I recently became owner and custodian of one of these cheap puppies

Image by nDevilTV via Flickr

It’s a cute bit of hardware. Not sporting a powerful CPU, not boasting a kachunga of RAM and not carrying a large HDD, but for $360 what can you expect? The original intention behind this purchase was to use it as a cheap replacement for a Linux based web-server, but it seemed like such a shame to let what little spare power it has go wasted – turning it into a miniature media centre was an easy decision. The nice thing about XBMC is that there’s a version for Linux running on Ubuntu. This brief notation is my experience setting it up to run on my TV. It assumes you know Ubuntu reasonably well and are comfortable hacking at it.

Tools Required


The eeeBox doesn’t come with a native CD/DVD-ROM, but you can easily jig something together by using an external EIDE HDD enclosure and a DVD-drive from any old PC. Just connect the cables together and you have yourself a working USB DVD-ROM.

Install Ubuntu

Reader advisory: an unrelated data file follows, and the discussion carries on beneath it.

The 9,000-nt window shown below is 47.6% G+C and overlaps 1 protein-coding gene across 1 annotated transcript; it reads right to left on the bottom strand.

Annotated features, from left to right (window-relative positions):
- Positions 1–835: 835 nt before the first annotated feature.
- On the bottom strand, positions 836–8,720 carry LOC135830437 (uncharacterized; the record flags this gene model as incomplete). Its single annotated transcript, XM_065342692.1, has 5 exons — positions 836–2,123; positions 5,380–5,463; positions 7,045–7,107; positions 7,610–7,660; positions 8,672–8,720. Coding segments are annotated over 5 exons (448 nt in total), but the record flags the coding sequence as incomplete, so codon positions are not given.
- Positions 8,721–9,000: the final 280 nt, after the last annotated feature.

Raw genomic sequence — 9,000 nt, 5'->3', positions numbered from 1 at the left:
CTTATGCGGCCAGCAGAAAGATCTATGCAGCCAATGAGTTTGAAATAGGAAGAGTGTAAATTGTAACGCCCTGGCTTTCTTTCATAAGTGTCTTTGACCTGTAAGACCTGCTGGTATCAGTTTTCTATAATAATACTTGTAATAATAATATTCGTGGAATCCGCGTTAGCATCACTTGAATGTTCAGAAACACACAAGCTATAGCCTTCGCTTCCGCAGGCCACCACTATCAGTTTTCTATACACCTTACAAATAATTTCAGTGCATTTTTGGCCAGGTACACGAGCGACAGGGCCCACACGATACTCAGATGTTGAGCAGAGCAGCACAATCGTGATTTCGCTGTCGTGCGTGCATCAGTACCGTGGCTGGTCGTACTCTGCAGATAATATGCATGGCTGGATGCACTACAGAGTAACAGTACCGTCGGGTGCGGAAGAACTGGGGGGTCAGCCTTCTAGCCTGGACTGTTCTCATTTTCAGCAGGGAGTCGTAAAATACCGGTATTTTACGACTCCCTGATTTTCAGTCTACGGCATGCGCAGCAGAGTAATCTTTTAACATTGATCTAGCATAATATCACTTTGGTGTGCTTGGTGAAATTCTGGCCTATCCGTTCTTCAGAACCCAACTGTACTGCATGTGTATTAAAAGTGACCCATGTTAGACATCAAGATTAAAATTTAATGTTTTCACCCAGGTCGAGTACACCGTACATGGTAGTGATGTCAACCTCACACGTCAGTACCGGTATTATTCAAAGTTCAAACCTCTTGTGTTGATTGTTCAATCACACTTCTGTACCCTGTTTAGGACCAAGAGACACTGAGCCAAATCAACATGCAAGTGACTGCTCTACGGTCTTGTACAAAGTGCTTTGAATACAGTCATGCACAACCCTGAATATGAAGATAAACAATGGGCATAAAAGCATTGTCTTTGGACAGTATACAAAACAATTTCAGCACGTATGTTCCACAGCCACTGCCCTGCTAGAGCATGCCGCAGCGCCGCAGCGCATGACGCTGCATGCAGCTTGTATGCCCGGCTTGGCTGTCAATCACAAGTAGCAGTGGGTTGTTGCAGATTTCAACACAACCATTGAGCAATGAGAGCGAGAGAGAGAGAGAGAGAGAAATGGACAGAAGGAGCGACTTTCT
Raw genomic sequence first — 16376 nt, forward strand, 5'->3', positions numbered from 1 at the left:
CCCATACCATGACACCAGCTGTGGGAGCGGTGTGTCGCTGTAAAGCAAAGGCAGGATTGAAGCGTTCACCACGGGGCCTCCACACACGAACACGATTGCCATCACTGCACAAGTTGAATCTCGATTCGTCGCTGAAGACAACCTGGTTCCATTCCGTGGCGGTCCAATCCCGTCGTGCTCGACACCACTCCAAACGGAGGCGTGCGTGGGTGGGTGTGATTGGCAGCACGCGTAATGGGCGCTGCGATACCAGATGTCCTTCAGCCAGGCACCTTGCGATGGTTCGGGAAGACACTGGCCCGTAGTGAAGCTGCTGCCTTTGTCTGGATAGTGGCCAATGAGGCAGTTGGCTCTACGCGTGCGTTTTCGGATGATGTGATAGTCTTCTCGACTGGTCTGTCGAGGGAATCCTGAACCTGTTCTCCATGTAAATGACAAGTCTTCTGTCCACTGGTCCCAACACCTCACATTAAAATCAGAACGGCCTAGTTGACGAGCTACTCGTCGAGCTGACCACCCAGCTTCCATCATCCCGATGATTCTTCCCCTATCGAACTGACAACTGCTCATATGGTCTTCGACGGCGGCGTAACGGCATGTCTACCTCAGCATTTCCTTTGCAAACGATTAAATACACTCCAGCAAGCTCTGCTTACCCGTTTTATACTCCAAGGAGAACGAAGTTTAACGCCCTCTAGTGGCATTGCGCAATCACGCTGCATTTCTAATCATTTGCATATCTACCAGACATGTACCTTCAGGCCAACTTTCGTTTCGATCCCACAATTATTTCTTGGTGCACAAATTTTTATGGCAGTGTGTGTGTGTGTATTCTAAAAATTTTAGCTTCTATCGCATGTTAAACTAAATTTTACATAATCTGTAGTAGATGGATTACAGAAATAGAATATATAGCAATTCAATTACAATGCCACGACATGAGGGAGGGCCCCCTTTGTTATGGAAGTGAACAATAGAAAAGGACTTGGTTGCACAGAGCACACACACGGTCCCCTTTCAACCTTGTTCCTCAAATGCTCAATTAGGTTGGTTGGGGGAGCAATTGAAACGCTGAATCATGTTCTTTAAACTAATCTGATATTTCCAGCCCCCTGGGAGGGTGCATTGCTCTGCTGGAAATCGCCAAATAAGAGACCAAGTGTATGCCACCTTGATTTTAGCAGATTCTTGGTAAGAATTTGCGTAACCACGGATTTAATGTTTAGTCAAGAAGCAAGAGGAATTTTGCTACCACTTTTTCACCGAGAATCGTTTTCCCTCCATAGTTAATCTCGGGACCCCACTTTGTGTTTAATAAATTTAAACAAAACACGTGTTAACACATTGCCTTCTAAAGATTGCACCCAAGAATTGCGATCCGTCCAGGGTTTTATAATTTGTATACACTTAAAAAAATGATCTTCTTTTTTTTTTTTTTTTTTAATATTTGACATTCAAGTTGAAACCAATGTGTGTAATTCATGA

Firstly make sure you run a network cable into the eeeBox. Even though the wifi works fine, you’ll be downloading a stack of updates and doing that over 100MBps is better than 54MBps.

So pop in the Ubuntu desktop live CD and go through the standard installation. This might take a while depending on your setup, but just install the plain operating system and reboot. The installation has good defaults for partitioning when you let it decide what to do with the whole disk – just roll with it, unless you know what you’re doing. The nice thing about the desktop edition of Ubuntu as opposed to (say) the server edition is that it comes pre-packaged with all the necessary drivers:

  • Video: Intel Mobile 945GME Express Integrated Graphics Controller
  • Audio: Intel 82801G High Definition Audio Controller
  • WiFi: RaLink RT2860
  • Ethernet: Realtek RTL8111 Gigabit Ethernet controller